The importance of sanitation is undeniable but that should come with awareness and proper supply of toilet building materials for people who do not have toilets in their homes. Arresting people or denying them ration will not serve the purpose of the Swachh Bharat Mission as people will then build toilets out of fear and not out of understanding the importance of sanitation, which can impact the campaign’s long term goals, said Ajay Sharma, Member of Rajasthan Gramin Vikas Sangathan, an NGO working for rural development in the state.
Initially we would only tell the villagers about such restrictions, that too only in villages where construction activities had come to a standstill. But the situation has now taken a bad turn as many districts and blocks are actually imposing restrictions on ration and daily work if toilets are not built. This is unfortunate, said an official from Jhalawar District Administration.
On the urban front, Rajasthan has done well in terms of improving sanitation conditions. 11 out of the state’s 33 cities have become ODF and the rest are slated to attain the ODF status by the end of 2017. The number of IHHLs constructed across the state stand at over 1.8 lakh (1,87,492), highest among northern Indian states. Over 2,000 public and community seats have also been placed across cities and towns in Rajasthan. Maintenance of public toilets however, is a key issue in urban Rajasthan and is still not implemented with precision. The poor ranking of major cities Jodhpur (209), Jaipur (215) and Udaipur (310) in Swachh Survekshan 2017, second the ill-maintenance of public toilets in urban Rajasthan.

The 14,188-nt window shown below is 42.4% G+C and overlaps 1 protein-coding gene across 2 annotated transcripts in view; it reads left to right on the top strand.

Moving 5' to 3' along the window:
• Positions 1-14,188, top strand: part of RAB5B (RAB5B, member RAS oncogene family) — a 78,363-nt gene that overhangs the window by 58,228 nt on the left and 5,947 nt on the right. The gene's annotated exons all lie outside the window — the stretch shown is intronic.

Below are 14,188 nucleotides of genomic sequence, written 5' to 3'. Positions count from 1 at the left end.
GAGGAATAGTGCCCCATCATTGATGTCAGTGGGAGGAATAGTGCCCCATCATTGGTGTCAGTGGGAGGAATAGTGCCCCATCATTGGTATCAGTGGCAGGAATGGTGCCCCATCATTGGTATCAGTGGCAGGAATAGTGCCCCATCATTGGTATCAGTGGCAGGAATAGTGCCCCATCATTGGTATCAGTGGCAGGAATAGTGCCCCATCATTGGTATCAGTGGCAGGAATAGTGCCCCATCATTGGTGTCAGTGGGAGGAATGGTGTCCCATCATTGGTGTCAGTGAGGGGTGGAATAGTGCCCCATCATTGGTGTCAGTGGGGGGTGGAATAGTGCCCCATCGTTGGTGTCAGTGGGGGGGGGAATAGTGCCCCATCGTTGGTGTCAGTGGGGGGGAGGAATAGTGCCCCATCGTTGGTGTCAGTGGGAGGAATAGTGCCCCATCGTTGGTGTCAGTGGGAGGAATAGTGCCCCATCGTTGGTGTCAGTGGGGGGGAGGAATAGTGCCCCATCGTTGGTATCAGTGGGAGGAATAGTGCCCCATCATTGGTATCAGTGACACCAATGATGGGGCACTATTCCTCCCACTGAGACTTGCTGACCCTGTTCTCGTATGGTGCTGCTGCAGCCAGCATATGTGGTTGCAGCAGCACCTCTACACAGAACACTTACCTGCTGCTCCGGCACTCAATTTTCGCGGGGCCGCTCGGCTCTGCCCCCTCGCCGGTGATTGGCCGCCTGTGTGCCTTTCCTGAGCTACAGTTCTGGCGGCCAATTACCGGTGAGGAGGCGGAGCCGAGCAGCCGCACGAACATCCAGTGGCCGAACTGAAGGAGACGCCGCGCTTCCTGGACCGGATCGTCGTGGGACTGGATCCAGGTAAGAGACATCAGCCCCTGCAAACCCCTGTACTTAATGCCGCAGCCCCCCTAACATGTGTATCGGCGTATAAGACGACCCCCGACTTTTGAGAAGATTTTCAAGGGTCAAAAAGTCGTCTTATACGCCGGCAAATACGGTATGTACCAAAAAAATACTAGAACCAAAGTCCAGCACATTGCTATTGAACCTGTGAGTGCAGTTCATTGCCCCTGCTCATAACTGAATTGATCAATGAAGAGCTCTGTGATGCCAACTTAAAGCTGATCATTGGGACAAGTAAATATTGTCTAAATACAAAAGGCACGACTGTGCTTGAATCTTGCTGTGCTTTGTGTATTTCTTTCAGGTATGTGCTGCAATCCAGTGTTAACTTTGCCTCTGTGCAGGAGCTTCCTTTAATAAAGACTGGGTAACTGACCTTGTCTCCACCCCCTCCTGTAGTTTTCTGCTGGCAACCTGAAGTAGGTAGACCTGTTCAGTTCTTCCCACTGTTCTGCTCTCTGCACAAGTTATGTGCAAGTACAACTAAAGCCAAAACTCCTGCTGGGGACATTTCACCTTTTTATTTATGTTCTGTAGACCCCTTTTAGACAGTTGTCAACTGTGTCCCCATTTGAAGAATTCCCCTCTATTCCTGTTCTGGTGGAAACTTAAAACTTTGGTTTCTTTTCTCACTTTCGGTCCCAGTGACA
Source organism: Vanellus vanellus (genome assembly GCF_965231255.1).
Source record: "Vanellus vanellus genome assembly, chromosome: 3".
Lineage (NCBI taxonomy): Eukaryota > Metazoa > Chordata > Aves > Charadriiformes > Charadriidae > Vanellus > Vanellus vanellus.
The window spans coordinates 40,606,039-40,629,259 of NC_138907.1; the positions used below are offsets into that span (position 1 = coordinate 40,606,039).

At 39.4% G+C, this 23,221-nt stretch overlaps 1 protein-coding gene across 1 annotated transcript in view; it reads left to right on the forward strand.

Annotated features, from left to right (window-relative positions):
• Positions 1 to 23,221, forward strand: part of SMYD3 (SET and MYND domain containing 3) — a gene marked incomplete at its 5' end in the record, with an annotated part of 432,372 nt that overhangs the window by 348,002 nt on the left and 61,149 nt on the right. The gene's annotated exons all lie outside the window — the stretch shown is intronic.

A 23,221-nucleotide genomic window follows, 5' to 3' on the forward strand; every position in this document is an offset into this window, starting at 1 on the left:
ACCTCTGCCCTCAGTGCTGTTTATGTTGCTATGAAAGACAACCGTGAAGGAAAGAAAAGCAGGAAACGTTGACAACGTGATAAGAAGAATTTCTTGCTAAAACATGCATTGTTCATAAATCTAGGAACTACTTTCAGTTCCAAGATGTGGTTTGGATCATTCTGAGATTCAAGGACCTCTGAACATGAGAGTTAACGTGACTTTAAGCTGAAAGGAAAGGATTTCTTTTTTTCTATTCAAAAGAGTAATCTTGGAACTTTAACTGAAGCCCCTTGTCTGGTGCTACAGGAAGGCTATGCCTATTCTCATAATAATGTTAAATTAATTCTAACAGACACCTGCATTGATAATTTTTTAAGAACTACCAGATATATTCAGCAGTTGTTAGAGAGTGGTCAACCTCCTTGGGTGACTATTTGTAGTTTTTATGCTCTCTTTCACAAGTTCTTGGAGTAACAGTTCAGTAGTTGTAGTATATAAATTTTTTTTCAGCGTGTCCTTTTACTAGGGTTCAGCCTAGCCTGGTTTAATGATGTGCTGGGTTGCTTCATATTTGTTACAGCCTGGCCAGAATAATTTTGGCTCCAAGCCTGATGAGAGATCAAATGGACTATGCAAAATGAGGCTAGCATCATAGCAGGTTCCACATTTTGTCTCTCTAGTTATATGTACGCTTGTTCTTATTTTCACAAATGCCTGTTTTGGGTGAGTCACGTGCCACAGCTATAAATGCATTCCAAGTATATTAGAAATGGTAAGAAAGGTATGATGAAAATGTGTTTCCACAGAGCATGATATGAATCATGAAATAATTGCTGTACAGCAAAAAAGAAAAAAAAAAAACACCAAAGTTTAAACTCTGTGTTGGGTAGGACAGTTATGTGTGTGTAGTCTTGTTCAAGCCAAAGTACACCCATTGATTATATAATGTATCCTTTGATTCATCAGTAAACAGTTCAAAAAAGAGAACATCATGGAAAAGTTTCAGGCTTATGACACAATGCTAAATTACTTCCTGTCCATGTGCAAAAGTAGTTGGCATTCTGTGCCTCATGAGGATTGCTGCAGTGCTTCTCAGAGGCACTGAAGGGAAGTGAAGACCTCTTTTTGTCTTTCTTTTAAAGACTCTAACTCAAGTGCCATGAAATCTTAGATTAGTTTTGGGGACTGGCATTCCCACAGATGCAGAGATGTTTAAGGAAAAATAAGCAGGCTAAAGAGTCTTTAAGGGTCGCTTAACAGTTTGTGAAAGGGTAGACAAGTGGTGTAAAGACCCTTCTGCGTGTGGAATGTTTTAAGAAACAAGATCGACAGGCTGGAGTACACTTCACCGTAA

In the past three years what Rajasthan has truly achieved is a sense of change among its people who for decades had lived in conditions where toilets remained a luxury. Dungarpur stands out as a striking example where women from several villages, breaking class and caste barriers came together to end their decades old woes of open defecation. On the occasion of Raksha Bandhan this year, 1,000 brothers from the village of Bhalo ka Gurha in Udaipur helped build toilets for their sisters. In Kota, the district administration introduced two types of stamps – Kanchan (for houses with toilets) and Shochalaya Vihin (for houses without toilets). The stamps have been placed in textbooks and distributed across more than 1,300 schools. The alleged coercion, however, remain a matter of concern as in the long run, coercion does not go well with the objective of behavioural change that is a must to ensure that toilets built are actually used.